Reimagining CSR: Google.Org
Google.Org has announced a reorganization, in the wake of a review of its operations. According to Dr. Larry Brilliant’s post yesterday on the Google.Org blog, he will move on from running the company’s philanthropic arm to become Chief Philanthropy Evangelist, while Megan Smith, Vice President of New Business Development, will take responsibility for managing Google.Org (in addition to her current role).
While I’m intrigued by the leadership change (I’ve long believed there’s a strong fit between business development, which is all about relationships with external actors, and strategic CSR, which is typically executed via partnerships), I’m most interested in the following piece of Brilliant’s statement:
“During our review it became clear that while we have been able to support some remarkable non-profit organizations over the past three years, our greatest impact has come when we’ve attacked problems in ways that make the most of Google’s strengths in technology and information; examples of this approach include Flu Trends, RechargeIT, Clean Energy 2030, and PowerMeter. By aligning Google.org more closely with Google as a whole, Megan will ensure that we’re better able to build innovative, scalable technology and information solutions. As a first step, Google has decided to put even more engineers and technical talent to work on these issues and problems, resources which I have found to be extraordinary.”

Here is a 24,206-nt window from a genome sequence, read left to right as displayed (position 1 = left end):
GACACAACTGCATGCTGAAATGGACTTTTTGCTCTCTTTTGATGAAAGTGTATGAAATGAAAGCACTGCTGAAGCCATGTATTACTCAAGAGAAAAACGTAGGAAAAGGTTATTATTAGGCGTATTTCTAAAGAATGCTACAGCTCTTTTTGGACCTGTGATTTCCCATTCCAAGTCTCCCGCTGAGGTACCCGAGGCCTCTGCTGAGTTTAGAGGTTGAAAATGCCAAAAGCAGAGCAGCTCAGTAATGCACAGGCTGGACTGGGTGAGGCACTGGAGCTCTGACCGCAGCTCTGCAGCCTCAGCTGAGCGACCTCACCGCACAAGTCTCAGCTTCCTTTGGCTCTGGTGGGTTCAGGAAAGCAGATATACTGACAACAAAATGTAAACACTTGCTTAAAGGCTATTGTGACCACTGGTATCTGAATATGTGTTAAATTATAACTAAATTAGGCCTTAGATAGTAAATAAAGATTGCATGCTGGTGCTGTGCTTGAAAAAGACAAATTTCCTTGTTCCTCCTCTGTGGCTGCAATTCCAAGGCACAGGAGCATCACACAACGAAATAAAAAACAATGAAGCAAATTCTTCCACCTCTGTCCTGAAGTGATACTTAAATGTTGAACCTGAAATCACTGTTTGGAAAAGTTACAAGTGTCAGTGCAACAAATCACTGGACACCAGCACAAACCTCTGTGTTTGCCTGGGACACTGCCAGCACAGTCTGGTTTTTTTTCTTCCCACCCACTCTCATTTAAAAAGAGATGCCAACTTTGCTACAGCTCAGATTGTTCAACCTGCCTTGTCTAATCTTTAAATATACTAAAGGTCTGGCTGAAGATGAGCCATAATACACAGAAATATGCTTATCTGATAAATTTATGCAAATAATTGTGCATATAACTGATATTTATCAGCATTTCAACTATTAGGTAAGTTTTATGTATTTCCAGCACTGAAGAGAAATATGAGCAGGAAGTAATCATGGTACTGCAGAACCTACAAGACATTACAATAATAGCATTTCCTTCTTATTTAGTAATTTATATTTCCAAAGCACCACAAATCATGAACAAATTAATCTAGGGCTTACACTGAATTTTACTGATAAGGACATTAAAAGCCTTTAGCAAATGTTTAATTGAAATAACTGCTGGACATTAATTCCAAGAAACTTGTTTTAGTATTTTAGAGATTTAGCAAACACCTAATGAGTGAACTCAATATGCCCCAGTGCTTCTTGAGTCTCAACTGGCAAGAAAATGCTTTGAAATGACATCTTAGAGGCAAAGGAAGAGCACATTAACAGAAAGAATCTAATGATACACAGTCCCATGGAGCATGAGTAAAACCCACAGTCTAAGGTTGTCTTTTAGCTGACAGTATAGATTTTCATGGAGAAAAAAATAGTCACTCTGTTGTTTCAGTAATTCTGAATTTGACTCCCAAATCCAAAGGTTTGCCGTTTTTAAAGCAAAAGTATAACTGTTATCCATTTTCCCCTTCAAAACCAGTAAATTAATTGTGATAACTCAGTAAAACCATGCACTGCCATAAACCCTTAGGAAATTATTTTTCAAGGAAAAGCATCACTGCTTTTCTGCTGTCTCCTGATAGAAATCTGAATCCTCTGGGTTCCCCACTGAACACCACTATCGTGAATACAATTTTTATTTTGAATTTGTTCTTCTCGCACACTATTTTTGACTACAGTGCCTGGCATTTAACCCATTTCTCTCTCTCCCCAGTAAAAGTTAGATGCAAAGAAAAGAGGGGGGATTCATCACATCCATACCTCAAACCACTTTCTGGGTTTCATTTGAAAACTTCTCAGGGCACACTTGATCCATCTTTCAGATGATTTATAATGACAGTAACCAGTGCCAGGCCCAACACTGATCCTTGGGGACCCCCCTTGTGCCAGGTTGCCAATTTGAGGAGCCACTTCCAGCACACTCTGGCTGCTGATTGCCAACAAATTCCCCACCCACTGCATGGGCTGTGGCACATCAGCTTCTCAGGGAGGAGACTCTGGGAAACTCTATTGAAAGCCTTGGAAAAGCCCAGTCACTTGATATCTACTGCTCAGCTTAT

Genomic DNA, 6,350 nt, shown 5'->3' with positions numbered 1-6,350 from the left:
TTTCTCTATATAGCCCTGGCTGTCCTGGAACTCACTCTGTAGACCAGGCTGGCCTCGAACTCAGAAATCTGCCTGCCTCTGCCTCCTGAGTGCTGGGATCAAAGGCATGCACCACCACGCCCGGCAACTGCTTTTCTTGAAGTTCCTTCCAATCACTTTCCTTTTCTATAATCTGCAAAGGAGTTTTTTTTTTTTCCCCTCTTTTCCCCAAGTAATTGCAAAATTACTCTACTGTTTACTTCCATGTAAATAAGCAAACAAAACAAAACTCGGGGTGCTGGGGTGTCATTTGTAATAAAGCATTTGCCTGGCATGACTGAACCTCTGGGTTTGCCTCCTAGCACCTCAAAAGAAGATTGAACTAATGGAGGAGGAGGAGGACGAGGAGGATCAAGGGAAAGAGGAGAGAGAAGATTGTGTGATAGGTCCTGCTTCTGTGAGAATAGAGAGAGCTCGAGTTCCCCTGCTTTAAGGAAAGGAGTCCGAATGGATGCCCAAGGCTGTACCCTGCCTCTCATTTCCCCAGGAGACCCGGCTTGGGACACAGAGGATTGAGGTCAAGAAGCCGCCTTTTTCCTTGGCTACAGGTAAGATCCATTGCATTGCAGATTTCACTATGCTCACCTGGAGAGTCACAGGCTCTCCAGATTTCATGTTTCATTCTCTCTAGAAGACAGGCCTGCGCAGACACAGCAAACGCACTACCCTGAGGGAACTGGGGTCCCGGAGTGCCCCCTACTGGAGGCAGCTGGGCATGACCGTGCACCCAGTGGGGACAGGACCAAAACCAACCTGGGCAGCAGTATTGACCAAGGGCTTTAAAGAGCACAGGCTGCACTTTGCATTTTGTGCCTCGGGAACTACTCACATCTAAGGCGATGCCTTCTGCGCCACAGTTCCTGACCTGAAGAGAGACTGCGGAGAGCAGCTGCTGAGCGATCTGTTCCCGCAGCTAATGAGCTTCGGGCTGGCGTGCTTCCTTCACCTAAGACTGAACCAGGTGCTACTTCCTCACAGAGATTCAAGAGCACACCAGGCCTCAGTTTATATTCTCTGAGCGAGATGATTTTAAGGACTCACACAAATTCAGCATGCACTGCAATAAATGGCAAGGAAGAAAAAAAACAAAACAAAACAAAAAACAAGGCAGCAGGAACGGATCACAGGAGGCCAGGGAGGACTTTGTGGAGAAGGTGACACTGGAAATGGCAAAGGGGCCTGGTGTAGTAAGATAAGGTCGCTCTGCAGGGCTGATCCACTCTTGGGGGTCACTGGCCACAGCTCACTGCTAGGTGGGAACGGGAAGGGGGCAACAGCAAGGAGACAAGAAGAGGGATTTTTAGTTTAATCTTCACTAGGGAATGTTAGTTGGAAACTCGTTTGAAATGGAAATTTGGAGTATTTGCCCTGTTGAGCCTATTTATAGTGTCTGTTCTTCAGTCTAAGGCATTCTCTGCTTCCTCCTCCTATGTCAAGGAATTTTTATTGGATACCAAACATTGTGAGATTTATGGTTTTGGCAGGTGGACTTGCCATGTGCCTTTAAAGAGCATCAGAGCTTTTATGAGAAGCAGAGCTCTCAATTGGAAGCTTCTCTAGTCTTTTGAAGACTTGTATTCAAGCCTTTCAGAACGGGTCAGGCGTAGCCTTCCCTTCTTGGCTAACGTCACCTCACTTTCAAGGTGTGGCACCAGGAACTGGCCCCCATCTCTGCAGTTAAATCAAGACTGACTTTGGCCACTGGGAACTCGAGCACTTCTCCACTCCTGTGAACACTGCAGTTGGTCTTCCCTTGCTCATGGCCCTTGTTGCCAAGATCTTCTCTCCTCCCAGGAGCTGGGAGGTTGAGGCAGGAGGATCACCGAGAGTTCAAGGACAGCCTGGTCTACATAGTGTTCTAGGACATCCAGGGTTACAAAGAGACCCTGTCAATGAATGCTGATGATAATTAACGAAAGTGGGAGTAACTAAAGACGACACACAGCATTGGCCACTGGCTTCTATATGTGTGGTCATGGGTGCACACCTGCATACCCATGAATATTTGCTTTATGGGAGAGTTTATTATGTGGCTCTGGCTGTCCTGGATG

A New York Times article interpreted this announcement to mean that Brilliant “signaled that Google.org might curtail its financing of nonprofit groups unless they are closely aligned with Google projects” and said that the “announcement represents a shift in Google’s approach to philanthropy”. I’m not sure I agree this is actually a major change. Of course, the reporter may have had access to information that I don’t have, but the article indicates that no Google executives were willing to comment, so I’m assuming he came to that conclusion based only on the text of the blog post.